Brazil held interest rates steady for the seventh straight time on Wednesday, resisting pressure to slash borrowing costs amid a recession as inflation remains near double digits. In a unanimous vote, the central bank's monetary policy committee, Copom, decided at its last meeting led by governor Alexandre Tombini to keep its benchmark Selic rate at 14.25%, the highest in nearly a decade.
A deepening recession and lingering political turmoil is renewing pressure on the central bank to start cutting borrowing costs to ease a crisis that has cost nearly 2 million jobs over the last year.
Despite the recession, which could be the worst in the country's history, inflation has remained persistently high due to rising government-controlled prices and a weaker currency.
The central bank exactly repeated its last decision statement, acknowledging it has made some progress in battling a surge in prices, but not enough to prompt policymakers to cut rates now.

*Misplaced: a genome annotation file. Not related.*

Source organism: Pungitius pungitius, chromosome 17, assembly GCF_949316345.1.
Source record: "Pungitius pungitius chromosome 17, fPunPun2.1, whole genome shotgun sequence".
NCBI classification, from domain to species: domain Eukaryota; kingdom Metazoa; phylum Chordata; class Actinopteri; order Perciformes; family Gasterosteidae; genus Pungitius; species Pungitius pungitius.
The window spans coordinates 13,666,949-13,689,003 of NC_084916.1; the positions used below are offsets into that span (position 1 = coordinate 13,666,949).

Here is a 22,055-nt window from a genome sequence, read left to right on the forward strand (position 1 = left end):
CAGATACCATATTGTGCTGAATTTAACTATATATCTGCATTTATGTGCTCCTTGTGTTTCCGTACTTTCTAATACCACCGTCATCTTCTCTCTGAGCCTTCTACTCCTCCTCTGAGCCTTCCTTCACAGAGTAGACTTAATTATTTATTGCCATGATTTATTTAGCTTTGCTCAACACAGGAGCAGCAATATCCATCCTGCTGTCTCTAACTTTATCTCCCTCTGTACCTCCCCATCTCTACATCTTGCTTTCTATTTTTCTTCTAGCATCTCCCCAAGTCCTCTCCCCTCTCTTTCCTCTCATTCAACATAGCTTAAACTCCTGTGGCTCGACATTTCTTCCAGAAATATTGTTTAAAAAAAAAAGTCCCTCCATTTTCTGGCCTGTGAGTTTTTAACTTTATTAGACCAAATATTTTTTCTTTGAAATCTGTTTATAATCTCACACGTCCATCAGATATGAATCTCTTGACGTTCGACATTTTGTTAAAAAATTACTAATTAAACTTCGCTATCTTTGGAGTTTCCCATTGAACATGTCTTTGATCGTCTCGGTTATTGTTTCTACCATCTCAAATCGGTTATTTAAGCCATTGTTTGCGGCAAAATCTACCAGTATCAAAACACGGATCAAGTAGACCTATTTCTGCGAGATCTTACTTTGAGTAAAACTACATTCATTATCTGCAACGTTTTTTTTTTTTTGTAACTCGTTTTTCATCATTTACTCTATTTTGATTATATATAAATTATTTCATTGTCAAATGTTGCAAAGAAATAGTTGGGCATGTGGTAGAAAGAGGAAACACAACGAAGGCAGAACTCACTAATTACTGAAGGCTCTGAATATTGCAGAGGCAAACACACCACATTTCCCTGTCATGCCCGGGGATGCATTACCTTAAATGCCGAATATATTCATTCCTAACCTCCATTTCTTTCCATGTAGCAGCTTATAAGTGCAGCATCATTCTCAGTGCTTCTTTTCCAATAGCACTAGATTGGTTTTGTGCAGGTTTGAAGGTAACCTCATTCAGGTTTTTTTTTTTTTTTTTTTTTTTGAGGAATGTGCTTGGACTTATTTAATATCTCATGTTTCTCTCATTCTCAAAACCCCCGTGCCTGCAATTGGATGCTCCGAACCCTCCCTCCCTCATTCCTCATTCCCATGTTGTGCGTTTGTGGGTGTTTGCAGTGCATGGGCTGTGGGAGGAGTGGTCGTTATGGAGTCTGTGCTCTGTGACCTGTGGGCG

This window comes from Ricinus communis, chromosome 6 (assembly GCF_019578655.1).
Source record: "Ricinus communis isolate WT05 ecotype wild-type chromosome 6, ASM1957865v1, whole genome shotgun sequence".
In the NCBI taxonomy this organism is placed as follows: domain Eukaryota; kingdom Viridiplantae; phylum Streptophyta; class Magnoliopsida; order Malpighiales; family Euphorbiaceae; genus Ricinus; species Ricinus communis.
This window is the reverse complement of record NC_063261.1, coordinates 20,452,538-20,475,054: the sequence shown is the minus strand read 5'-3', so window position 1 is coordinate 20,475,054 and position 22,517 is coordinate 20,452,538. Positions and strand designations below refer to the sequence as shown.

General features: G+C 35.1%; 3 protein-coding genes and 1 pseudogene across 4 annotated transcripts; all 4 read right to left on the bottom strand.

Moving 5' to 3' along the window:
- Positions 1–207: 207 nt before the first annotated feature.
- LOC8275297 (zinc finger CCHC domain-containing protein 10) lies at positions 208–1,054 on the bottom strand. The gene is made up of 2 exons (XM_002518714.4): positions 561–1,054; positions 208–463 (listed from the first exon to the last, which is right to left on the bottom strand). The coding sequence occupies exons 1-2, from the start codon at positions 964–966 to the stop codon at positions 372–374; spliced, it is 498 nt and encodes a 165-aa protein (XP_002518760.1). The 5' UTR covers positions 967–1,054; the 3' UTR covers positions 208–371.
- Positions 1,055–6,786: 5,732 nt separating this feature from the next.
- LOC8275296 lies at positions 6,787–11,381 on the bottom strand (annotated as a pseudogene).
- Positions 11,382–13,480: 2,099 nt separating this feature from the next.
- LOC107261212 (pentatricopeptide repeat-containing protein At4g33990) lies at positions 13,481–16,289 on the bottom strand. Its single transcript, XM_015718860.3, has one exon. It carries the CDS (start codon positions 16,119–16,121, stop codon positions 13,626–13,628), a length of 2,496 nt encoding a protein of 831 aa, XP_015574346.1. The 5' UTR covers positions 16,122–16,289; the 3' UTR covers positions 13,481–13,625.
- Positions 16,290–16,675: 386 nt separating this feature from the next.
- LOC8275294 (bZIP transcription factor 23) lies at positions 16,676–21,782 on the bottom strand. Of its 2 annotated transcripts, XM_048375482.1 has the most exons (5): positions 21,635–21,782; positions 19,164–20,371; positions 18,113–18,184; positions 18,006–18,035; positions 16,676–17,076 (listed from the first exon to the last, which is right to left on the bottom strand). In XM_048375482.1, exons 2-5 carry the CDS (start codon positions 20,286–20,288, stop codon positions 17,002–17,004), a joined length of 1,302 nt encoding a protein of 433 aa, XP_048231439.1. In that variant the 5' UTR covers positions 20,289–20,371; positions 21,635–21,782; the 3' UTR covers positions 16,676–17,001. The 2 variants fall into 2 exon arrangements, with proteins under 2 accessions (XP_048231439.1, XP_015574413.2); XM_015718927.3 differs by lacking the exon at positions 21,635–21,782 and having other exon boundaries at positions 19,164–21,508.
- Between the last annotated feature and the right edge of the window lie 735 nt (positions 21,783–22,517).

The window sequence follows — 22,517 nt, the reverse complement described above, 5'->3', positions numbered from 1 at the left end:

Inflation rose to 9.32% in the 12 months through May, above market expectations and the 4.5% center of the official target range, according to official data released earlier on Wednesday.
Interim President Michel Temer, who took over from Dilma Rousseff as she stands trial for allegedly breaking budget laws, has vowed a shift toward more market-friendly policies to rebuild investor confidence in the once-booming economy.
Temer appointed Ilan Goldfajn, a former Wall Street economist, chief economist for Itau Unibanco (Brazil's largest bank), and central bank director, to head the central bank. The nomination of the MIT-trained economist was confirmed by the Senate on Tuesday but he did not participate in the Copom meeting.
Signaling he is in no rush to cut rates, Goldfajn said this week the new government needs to create the conditions for interest rates to fall by closing a yawning fiscal gap that cost Brazil its coveted investment-grade credit rating last year.
Goldfajn also vowed to bring inflation back to 4.5%, the center of its target, and rebuild the pillars of the famous tripod policy framework of low inflation, a free-floating exchange rate and fiscal responsibility.
Most private economists, including Goldfajn when he was head of research for lender Itau Unibanco, have projected that the central bank will start cutting rates in the second half of the year as inflation is expected to ease.
However, after a brief drop, inflation expectations have started to rise again after a series of higher-than-expected consumer price index prints. That has prompted many economists to push back forecasts for the start of the rate-cutting cycle until October.
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